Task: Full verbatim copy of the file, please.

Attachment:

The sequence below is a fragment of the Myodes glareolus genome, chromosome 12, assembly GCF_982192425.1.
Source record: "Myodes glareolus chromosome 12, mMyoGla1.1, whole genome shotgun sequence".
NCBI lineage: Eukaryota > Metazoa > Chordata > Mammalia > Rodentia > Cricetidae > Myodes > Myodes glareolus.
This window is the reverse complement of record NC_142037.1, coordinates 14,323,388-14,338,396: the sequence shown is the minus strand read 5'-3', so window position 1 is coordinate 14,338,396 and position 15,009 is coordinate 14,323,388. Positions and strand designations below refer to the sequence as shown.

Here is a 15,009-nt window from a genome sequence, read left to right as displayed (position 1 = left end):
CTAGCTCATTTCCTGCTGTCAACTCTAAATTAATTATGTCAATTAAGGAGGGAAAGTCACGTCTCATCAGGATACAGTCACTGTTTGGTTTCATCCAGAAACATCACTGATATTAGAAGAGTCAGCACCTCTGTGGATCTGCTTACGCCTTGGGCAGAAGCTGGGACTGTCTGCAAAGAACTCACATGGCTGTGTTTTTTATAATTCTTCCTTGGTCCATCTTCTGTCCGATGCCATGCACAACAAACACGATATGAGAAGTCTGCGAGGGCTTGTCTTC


The sequence below is a fragment of the Myodes glareolus genome, chromosome 12, assembly GCF_982192425.1.
Source record: "Myodes glareolus chromosome 12, mMyoGla1.1, whole genome shotgun sequence".
NCBI lineage: Eukaryota > Metazoa > Chordata > Mammalia > Rodentia > Cricetidae > Myodes > Myodes glareolus.
This window is the reverse complement of record NC_142037.1, coordinates 14,323,388-14,338,396: the sequence shown is the minus strand read 5'-3', so window position 1 is coordinate 14,338,396 and position 15,009 is coordinate 14,323,388. Positions and strand designations below refer to the sequence as shown.

Here is a 15,009-nt window from a genome sequence, read left to right as displayed (position 1 = left end):
CTAGCTCATTTCCTGCTGTCAACTCTAAATTAATTATGTCAATTAAGGAGGGAAAGTCACGTCTCATCAGGATACAGTCACTGTTTGGTTTCATCCAGAAACATCACTGATATTAGAAGAGTCAGCACCTCTGTGGATCTGCTTACGCCTTGGGCAGAAGCTGGGACTGTCTGCAAAGAACTCACATGGCTGTGTTTTTTATAATTCTTCCTTGGTCCATCTTCTGTCCGATGCCATGCACAACAAACACGATATGAGAAGTCTGCGAGGGCTTGTCTTC